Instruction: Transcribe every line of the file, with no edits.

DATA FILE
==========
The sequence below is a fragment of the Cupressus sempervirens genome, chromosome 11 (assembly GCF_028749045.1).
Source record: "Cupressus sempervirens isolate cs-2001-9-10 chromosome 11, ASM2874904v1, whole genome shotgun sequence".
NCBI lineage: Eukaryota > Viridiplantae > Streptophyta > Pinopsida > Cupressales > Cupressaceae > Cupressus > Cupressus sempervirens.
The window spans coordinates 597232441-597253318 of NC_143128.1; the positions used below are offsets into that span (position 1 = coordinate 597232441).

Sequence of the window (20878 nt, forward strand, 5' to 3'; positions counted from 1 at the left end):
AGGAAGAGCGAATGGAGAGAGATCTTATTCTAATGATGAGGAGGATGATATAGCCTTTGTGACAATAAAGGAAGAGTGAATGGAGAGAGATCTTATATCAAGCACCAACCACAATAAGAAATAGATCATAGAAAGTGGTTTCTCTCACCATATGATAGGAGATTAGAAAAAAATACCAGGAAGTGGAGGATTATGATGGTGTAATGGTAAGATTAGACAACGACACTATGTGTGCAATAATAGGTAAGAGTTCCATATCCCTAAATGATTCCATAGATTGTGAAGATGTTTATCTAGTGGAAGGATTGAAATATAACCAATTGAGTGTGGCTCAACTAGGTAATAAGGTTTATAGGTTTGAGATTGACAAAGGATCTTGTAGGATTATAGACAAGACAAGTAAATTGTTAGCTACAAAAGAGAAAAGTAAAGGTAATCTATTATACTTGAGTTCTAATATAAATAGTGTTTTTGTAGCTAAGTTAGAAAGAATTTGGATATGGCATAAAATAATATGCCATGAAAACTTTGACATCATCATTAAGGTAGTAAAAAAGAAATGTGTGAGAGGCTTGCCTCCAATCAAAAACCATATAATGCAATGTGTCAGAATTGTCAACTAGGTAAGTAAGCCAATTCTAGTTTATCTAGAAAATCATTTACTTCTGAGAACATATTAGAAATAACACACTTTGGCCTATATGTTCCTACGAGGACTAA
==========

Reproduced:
The sequence below is a fragment of the Cupressus sempervirens genome, chromosome 11 (assembly GCF_028749045.1).
Source record: "Cupressus sempervirens isolate cs-2001-9-10 chromosome 11, ASM2874904v1, whole genome shotgun sequence".
NCBI lineage: Eukaryota > Viridiplantae > Streptophyta > Pinopsida > Cupressales > Cupressaceae > Cupressus > Cupressus sempervirens.
The window spans coordinates 597232441-597253318 of NC_143128.1; the positions used below are offsets into that span (position 1 = coordinate 597232441).

Sequence of the window (20878 nt, forward strand, 5' to 3'; positions counted from 1 at the left end):
AGGAAGAGCGAATGGAGAGAGATCTTATTCTAATGATGAGGAGGATGATATAGCCTTTGTGACAATAAAGGAAGAGTGAATGGAGAGAGATCTTATATCAAGCACCAACCACAATAAGAAATAGATCATAGAAAGTGGTTTCTCTCACCATATGATAGGAGATTAGAAAAAAATACCAGGAAGTGGAGGATTATGATGGTGTAATGGTAAGATTAGACAACGACACTATGTGTGCAATAATAGGTAAGAGTTCCATATCCCTAAATGATTCCATAGATTGTGAAGATGTTTATCTAGTGGAAGGATTGAAATATAACCAATTGAGTGTGGCTCAACTAGGTAATAAGGTTTATAGGTTTGAGATTGACAAAGGATCTTGTAGGATTATAGACAAGACAAGTAAATTGTTAGCTACAAAAGAGAAAAGTAAAGGTAATCTATTATACTTGAGTTCTAATATAAATAGTGTTTTTGTAGCTAAGTTAGAAAGAATTTGGATATGGCATAAAATAATATGCCATGAAAACTTTGACATCATCATTAAGGTAGTAAAAAAGAAATGTGTGAGAGGCTTGCCTCCAATCAAAAACCATATAATGCAATGTGTCAGAATTGTCAACTAGGTAAGTAAGCCAATTCTAGTTTATCTAGAAAATCATTTACTTCTGAGAACATATTAGAAATAACACACTTTGGCCTATATGTTCCTACGAGGACTAA